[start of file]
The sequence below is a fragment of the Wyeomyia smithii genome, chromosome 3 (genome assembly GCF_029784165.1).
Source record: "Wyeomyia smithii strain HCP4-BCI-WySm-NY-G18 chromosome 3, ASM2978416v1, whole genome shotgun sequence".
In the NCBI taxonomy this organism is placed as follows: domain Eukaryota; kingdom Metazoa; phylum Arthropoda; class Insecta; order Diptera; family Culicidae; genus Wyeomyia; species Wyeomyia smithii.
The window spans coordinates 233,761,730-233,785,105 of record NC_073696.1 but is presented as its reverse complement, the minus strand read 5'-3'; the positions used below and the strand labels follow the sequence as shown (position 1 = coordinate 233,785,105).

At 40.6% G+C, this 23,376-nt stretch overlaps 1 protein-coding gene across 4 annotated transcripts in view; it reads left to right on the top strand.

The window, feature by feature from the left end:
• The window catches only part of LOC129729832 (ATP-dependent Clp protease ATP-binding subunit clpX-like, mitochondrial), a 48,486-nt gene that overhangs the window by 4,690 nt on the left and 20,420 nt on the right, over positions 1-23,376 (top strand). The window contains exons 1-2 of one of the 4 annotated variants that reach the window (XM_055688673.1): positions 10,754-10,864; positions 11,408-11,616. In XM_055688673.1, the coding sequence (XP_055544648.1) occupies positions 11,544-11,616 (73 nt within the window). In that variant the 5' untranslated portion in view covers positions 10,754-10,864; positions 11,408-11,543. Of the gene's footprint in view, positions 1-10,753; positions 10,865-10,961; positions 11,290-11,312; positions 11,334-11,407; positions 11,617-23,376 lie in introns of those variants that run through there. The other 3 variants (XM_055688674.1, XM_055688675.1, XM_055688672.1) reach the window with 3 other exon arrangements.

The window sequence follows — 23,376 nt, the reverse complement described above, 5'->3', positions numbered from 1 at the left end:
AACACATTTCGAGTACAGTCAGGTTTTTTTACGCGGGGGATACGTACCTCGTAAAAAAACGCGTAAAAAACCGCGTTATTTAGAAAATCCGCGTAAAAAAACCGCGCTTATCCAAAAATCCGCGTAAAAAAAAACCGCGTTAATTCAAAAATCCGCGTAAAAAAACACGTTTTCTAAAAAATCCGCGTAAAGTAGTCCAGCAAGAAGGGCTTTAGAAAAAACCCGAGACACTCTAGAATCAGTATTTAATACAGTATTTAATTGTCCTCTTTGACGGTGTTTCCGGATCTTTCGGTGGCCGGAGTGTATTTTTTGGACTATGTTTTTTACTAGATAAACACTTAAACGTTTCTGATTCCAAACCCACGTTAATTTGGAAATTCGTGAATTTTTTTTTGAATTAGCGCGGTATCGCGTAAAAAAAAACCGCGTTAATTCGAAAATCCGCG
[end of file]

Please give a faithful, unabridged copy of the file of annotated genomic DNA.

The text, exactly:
The sequence below is a fragment of the Wyeomyia smithii genome, chromosome 3 (genome assembly GCF_029784165.1).
Source record: "Wyeomyia smithii strain HCP4-BCI-WySm-NY-G18 chromosome 3, ASM2978416v1, whole genome shotgun sequence".
In the NCBI taxonomy this organism is placed as follows: domain Eukaryota; kingdom Metazoa; phylum Arthropoda; class Insecta; order Diptera; family Culicidae; genus Wyeomyia; species Wyeomyia smithii.
The window spans coordinates 233,761,730-233,785,105 of record NC_073696.1 but is presented as its reverse complement, the minus strand read 5'-3'; the positions used below and the strand labels follow the sequence as shown (position 1 = coordinate 233,785,105).

At 40.6% G+C, this 23,376-nt stretch overlaps 1 protein-coding gene across 4 annotated transcripts in view; it reads left to right on the top strand.

The window, feature by feature from the left end:
• The window catches only part of LOC129729832 (ATP-dependent Clp protease ATP-binding subunit clpX-like, mitochondrial), a 48,486-nt gene that overhangs the window by 4,690 nt on the left and 20,420 nt on the right, over positions 1-23,376 (top strand). The window contains exons 1-2 of one of the 4 annotated variants that reach the window (XM_055688673.1): positions 10,754-10,864; positions 11,408-11,616. In XM_055688673.1, the coding sequence (XP_055544648.1) occupies positions 11,544-11,616 (73 nt within the window). In that variant the 5' untranslated portion in view covers positions 10,754-10,864; positions 11,408-11,543. Of the gene's footprint in view, positions 1-10,753; positions 10,865-10,961; positions 11,290-11,312; positions 11,334-11,407; positions 11,617-23,376 lie in introns of those variants that run through there. The other 3 variants (XM_055688674.1, XM_055688675.1, XM_055688672.1) reach the window with 3 other exon arrangements.

The window sequence follows — 23,376 nt, the reverse complement described above, 5'->3', positions numbered from 1 at the left end:
AACACATTTCGAGTACAGTCAGGTTTTTTTACGCGGGGGATACGTACCTCGTAAAAAAACGCGTAAAAAACCGCGTTATTTAGAAAATCCGCGTAAAAAAACCGCGCTTATCCAAAAATCCGCGTAAAAAAAAACCGCGTTAATTCAAAAATCCGCGTAAAAAAACACGTTTTCTAAAAAATCCGCGTAAAGTAGTCCAGCAAGAAGGGCTTTAGAAAAAACCCGAGACACTCTAGAATCAGTATTTAATACAGTATTTAATTGTCCTCTTTGACGGTGTTTCCGGATCTTTCGGTGGCCGGAGTGTATTTTTTGGACTATGTTTTTTACTAGATAAACACTTAAACGTTTCTGATTCCAAACCCACGTTAATTTGGAAATTCGTGAATTTTTTTTTGAATTAGCGCGGTATCGCGTAAAAAAAAACCGCGTTAATTCGAAAATCCGCG